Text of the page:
It’s been a couple of weeks since our final devising session of the summer, and we’ve said goodbye for now to our wonderful and generous friends at Kings Place Music Foundation, who welcomed us for six weeks of testing out new performance techniques, developing characters, and knitting together our creative team.
I detailed our progress from the first four weeks of devising in a previous blog post here. So, to continue the story:
In our fifth session, we explored different modes of performing verbatim material from our interviews (which you can listen to on our Oral History Library on Soundcloud), created a beautiful ritual for the characters’ transition from the Resistance reality into the verbatim reality, sorted out some of the technical logistics of our headphone verbatim technique, improvised a soundscape of the Resistance HQ where the play takes place, and played a very fun and illuminating game with movement director Paula Paz to discover new dimensions of character relationships.
(I also discovered a catch to our system of documenting the devising sessions with Google Hangout On Air broadcasts: it only works if you press START BROADCAST at the beginning!! I went to turn the thing off at the end and realised that it had not been recording for the past 4 hours while we were being brilliant. Just an unfortunate mistake, but it got me thinking about how much tech I’m able to handle all at once… with the projection set-up, bluetooth speakers, headphones and verbatim audio players, the extra video was apparently just one thing too many. One day we’ll have a stage manager…)
In our sixth and final session (which I did manage to document), we really hit our stride with bringing together the different elements of the performance, and sharing leadership among our creative team. Composer Yaiza Varona led an improvisation of a new “Nationless Anthem” based on her original composition for our scratch performances earlier this year, with the cast deconstructing and remixing new lyrics from writer Guleraana Mir. Paula led the cast through a “military training” exercise that will form the basis of a Resistance montage, and Guleraana brought in some new pages of text inspired by the previous weeks of character and narrative development in devising. Producer Clarissa Widya and I led a big-picture discussion at the beginning and end of the day, looking ahead to our rehearsal period at Rich Mix and inviting feedback and impulses from the ensemble.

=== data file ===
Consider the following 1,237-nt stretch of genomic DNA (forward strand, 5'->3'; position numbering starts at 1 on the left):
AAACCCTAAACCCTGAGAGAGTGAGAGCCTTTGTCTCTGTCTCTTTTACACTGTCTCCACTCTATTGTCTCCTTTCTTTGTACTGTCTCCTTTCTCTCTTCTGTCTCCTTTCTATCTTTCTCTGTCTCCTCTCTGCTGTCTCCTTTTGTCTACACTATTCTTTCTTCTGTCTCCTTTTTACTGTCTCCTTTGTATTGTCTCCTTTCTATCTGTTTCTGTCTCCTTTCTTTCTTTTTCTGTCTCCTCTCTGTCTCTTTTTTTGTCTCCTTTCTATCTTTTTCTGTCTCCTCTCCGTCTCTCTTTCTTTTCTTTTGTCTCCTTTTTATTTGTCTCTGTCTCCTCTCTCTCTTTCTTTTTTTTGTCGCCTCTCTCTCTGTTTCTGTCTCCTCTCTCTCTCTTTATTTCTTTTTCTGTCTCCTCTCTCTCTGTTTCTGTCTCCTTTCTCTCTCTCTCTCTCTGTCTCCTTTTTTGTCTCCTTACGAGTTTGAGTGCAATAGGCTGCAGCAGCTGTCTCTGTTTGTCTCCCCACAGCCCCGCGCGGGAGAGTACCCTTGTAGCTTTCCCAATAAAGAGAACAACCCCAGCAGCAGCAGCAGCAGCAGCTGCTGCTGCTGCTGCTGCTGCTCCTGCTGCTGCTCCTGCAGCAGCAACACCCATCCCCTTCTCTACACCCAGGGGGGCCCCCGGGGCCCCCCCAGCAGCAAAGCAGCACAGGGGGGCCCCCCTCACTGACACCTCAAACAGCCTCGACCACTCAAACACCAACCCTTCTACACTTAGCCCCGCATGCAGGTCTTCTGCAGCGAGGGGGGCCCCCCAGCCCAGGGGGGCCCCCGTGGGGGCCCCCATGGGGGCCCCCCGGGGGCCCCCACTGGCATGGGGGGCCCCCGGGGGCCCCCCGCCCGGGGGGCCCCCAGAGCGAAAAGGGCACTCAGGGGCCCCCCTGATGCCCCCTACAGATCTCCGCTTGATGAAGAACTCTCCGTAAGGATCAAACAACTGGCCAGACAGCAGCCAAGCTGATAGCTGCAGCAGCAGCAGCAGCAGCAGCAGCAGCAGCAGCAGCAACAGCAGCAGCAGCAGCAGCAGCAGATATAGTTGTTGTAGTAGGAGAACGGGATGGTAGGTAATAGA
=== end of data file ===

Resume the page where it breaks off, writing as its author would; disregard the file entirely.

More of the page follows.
And then, just like that, devising is done and we’re on to the next phase: shaping all these impulses, elements, and ideas into a coherent and cohesive script. Guleraana and I got together with a stack of sticky notes (one of my all-time favourite creative tools!) and made a list of the Things We Could Do: ideas of visual moments, technical possibilities, thematic concepts, character relationships… Those became magenta sticky notes: “political context soundscape,” “tweets from outside HQ,” “headphone verbatim broadcast projection,” “lighting actors with torches in blackout.”
Some of those ideas have narratives intrinsically attached to them, so we started putting them together with plot points, things we knew we wanted to happen during the course of the play, and developments in character relationships.
Before long, our sticky notes found their way into a rough 3-act structure, which Guleraana has sent off to the cast and creative team. Now she’s working on putting dialogue into the framework, I’m combing through our 30+ hours of verbatim interview material to choose sections to feature, Yaiza is starting to write music for the opening soundscape, and Paula is sketching out a choreography to teach the cast on our first day of rehearsal. Clarissa is creating beautiful flyers and getting the word out to audiences about the show (among about a thousand other things – producing is a hugely varied and demanding job!).
In a perfect world, we’d have more time (read: funding) to develop the overall structure with the cast, layering in their impulses, new character discoveries, alternative narrative ideas, more complex technical designs, and working together to fill in the details of the big picture. As it stands, we won’t know until we start our rehearsals at Rich Mix (in just two weeks’ time!) exactly how all the elements will all come together, and then we’ll have just 8 rehearsal days before Home Is Where takes the stage.
But this is a surprising and fruitful way to make theatre, an exhilarating risk we take with our work, and I am so excited to share our hot-off-the-press play. It’s been years of development (we started interviewing Third Culture Kids in 2014) and yet it still feels “soon” to be bringing Home Is Where to its first audience. And in some ways, this performance at Rich Mix is just the beginning: from here, we’re planning a longer run of performances in London (probably after further edits to the script, another rehearsal period, and an expansion of our design team), and eventually a tour around the UK.
For now, this is your chance to catch Home Is Where! Tickets are available now on the Rich Mix website for our one-night-only performance on the 2nd of September – and check out Guleraana’s free pre-show workshop, using performance games and inclusive discussion to delve into the themes of the play: home, culture, and belonging. The workshop is offered in partnership with HOPE not hate as part of their #MoreInCommon campaign. September 2-4 is a national Weekend of HOPE.
Stay tuned for more updates from the rehearsal room shortly! Thanks for reading.